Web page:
Initially a new head office was established in Kingsway, London, and a highly centralised business model was adopted. The original intention was to do all buying and selling from this office. With fourteen geographically scattered manufacturing sites the excessively centralised structure proved unworkable in practice. Its rigid inflexibility resulted in understandable discontent and opposition from the managements of the individual works. The central purchasing strategy collapsed very quickly. From July 1920, barely a year after AGE was formed, buying reverted to the individual works. Centralised selling to the home market was disbanded in October 1922 when the constituent companies resumed their former selling arrangements. Sales promotion and overseas sales, however, remained head office functions.
As previously mentioned, part of the rationale behind AGE's formation was a reduction in competition in home markets. To this end it was AGE policy that each member company should confine its activities to predetermined sections of the market so that it was not in competition with other members of the combine. Whilst there was much merit in this policy it unfortunately stifled, and to a large degree destroyed, the initiative, innovation and flexibility which had resulted in the earlier prosperity of its constituent companies.
A heavy and unnecessary drain on AGE's finances was the building and maintenance of a large prestigious London head office. A new subsidiary company, Aldwych House Estates Ltd, was set up to build Aldwych House on a site leased from London County Council. Costing some £400,000, construction commenced in spring 1920 and the new building was ready for occupation by autumn 1923. Aldwych House might not have been a bad investment if some of the office space had been let out to produce rental income. As it was, the proud and status-conscious Gwilym Rowland could not bring himself to relinquish ruling over a grand and expensive London headquarters, even as the group's finances became ever more strained. The heavy overhead costs of Aldwych House and its staff were passed back to the cash-strapped constituent companies as charges for head office services. Thus it remained a millstone around the combine's neck for the rest of AGE's existence.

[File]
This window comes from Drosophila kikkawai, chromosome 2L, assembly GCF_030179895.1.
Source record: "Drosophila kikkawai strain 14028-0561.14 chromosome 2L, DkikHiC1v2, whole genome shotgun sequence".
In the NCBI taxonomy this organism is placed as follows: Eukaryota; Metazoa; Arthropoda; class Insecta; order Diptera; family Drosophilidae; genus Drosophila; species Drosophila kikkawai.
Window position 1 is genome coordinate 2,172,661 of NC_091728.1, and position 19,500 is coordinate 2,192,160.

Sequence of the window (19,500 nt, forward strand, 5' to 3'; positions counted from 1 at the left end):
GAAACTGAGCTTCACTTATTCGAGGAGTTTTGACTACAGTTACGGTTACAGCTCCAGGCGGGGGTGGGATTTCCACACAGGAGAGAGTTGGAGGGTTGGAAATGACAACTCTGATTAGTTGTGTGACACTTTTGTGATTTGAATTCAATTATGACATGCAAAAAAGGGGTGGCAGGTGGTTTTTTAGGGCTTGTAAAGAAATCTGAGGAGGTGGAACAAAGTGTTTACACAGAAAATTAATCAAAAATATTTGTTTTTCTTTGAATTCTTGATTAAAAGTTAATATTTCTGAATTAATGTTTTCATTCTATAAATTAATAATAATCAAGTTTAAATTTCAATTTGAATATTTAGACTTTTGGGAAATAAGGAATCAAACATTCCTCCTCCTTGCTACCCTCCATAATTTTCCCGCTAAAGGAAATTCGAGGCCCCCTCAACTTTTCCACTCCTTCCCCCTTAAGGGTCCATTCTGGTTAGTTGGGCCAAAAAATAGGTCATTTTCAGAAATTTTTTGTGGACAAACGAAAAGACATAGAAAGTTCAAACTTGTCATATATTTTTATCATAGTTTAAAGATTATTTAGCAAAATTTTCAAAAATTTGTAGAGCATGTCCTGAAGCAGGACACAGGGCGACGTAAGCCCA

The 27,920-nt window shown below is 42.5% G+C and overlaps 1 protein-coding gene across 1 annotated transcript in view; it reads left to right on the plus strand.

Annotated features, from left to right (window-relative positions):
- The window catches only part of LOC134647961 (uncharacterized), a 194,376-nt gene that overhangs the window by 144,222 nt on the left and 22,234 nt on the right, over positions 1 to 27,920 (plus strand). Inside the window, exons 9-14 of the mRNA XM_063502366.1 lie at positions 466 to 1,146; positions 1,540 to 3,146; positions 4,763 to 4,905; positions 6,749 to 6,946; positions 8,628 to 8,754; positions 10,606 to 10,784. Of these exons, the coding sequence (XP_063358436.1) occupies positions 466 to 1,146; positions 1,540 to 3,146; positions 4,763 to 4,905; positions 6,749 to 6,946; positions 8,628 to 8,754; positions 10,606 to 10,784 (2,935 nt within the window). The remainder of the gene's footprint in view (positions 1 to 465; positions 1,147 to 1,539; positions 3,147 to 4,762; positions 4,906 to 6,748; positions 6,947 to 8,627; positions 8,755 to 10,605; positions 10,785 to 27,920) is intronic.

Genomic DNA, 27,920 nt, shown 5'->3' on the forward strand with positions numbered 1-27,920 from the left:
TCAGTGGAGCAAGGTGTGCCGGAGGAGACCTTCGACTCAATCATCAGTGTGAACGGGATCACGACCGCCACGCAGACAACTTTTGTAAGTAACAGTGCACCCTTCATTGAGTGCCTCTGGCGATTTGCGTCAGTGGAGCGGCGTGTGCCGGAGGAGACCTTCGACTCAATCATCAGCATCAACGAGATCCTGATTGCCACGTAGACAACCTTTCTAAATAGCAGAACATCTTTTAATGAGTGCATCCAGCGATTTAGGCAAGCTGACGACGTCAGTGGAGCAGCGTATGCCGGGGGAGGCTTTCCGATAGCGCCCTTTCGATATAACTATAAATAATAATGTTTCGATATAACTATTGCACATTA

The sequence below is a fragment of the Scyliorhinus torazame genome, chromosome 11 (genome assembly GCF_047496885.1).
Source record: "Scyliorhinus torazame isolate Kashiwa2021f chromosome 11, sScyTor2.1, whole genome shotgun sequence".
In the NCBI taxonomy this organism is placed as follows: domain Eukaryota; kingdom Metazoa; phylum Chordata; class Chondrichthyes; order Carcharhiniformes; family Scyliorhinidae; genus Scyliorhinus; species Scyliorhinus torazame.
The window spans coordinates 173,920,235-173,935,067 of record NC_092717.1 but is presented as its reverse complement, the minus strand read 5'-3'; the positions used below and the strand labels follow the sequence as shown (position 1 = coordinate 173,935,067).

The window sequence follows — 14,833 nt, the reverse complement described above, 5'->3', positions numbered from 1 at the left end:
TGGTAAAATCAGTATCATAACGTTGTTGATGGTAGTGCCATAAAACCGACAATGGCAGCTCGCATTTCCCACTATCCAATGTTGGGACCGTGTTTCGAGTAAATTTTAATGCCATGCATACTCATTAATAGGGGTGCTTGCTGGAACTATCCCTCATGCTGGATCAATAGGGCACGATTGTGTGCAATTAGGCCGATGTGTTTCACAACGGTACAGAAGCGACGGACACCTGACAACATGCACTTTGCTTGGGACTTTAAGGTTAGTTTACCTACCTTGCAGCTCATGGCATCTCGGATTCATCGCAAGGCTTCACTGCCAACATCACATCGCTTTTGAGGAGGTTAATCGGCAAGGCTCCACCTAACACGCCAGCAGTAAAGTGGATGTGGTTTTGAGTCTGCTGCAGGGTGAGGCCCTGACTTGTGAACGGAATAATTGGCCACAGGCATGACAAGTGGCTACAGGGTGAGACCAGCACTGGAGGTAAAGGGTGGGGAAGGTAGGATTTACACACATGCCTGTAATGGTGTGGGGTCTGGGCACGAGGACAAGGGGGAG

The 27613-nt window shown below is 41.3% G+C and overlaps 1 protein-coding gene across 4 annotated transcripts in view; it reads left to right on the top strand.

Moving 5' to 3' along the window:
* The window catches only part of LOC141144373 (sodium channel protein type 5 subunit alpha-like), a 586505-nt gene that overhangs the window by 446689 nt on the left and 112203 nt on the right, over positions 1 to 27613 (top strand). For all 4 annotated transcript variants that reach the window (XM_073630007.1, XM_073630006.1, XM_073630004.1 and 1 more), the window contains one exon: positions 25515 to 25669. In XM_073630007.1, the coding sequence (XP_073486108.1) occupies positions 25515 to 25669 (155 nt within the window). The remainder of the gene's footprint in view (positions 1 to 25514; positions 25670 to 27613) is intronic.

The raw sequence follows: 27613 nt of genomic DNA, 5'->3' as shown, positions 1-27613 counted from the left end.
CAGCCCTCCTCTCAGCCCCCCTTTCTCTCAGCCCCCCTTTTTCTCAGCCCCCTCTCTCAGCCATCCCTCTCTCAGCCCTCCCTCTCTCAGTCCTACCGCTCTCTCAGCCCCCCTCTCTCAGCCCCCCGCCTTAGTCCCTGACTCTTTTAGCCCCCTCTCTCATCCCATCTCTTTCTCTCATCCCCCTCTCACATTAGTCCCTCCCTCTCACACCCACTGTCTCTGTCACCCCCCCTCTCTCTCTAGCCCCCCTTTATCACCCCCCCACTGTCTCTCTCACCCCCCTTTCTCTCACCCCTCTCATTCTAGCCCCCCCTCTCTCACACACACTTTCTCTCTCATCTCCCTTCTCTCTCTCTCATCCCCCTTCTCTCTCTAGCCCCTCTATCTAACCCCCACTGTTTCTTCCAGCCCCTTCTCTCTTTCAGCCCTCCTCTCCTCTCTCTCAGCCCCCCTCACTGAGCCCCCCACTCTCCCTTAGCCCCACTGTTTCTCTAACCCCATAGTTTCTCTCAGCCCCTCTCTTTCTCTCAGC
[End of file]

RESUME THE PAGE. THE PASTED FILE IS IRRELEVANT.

A further weakness of the combine was that many of the group's products were firmly slanted towards the use of steam as a prime mover at a time when reciprocating steam engines were rapidly being displaced by the more convenient and efficient oil engine. Burrell, Garrett and Paxman were typical examples. Burrell, which had once been the Rolls Royce of traction engine builders, was already in a bad way when it joined AGE and remained wedded to its traditional technology despite plummeting sales. In 1929 the decision was taken to close down the Thetford works and transfer the business to Garrett at Leiston: a move which was completed in 1930. Garrett persevered with developing its steam wagons when it would have been better to investigate the use of diesel engines earlier than it did. Despite its fast declining steam engine sales, and pre-war experience with internal combustion engines, Paxman did not start serious development of a compression-ignition oil engine until 1925 or launch one onto the market until 1927.